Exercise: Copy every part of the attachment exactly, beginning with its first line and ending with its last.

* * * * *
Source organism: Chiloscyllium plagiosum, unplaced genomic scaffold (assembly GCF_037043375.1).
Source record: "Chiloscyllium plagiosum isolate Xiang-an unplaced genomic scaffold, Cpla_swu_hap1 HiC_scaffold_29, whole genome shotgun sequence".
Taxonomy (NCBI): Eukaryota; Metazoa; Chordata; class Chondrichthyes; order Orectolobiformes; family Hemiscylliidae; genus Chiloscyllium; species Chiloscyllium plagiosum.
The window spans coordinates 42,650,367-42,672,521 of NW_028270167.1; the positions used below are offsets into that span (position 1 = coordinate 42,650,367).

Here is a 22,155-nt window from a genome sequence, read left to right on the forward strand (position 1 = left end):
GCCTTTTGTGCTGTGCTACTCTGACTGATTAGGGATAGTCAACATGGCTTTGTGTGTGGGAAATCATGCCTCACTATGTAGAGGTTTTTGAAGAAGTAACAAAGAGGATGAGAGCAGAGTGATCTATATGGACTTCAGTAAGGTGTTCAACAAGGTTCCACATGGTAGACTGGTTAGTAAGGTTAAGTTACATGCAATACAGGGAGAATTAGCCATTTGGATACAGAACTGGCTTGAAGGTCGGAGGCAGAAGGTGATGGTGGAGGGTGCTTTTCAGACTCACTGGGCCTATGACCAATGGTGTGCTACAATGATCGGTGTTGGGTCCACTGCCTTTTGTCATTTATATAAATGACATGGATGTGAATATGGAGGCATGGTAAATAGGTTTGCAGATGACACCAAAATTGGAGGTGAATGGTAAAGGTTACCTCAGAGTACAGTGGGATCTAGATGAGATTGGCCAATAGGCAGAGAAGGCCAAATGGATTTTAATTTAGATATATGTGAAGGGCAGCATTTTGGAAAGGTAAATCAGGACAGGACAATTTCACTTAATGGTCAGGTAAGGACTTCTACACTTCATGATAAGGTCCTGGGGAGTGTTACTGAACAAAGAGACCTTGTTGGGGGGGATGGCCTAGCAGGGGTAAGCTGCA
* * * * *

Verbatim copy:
Source organism: Chiloscyllium plagiosum, unplaced genomic scaffold (assembly GCF_037043375.1).
Source record: "Chiloscyllium plagiosum isolate Xiang-an unplaced genomic scaffold, Cpla_swu_hap1 HiC_scaffold_29, whole genome shotgun sequence".
Taxonomy (NCBI): Eukaryota; Metazoa; Chordata; class Chondrichthyes; order Orectolobiformes; family Hemiscylliidae; genus Chiloscyllium; species Chiloscyllium plagiosum.
The window spans coordinates 42,650,367-42,672,521 of NW_028270167.1; the positions used below are offsets into that span (position 1 = coordinate 42,650,367).

Here is a 22,155-nt window from a genome sequence, read left to right on the forward strand (position 1 = left end):
GCCTTTTGTGCTGTGCTACTCTGACTGATTAGGGATAGTCAACATGGCTTTGTGTGTGGGAAATCATGCCTCACTATGTAGAGGTTTTTGAAGAAGTAACAAAGAGGATGAGAGCAGAGTGATCTATATGGACTTCAGTAAGGTGTTCAACAAGGTTCCACATGGTAGACTGGTTAGTAAGGTTAAGTTACATGCAATACAGGGAGAATTAGCCATTTGGATACAGAACTGGCTTGAAGGTCGGAGGCAGAAGGTGATGGTGGAGGGTGCTTTTCAGACTCACTGGGCCTATGACCAATGGTGTGCTACAATGATCGGTGTTGGGTCCACTGCCTTTTGTCATTTATATAAATGACATGGATGTGAATATGGAGGCATGGTAAATAGGTTTGCAGATGACACCAAAATTGGAGGTGAATGGTAAAGGTTACCTCAGAGTACAGTGGGATCTAGATGAGATTGGCCAATAGGCAGAGAAGGCCAAATGGATTTTAATTTAGATATATGTGAAGGGCAGCATTTTGGAAAGGTAAATCAGGACAGGACAATTTCACTTAATGGTCAGGTAAGGACTTCTACACTTCATGATAAGGTCCTGGGGAGTGTTACTGAACAAAGAGACCTTGTTGGGGGGGATGGCCTAGCAGGGGTAAGCTGCA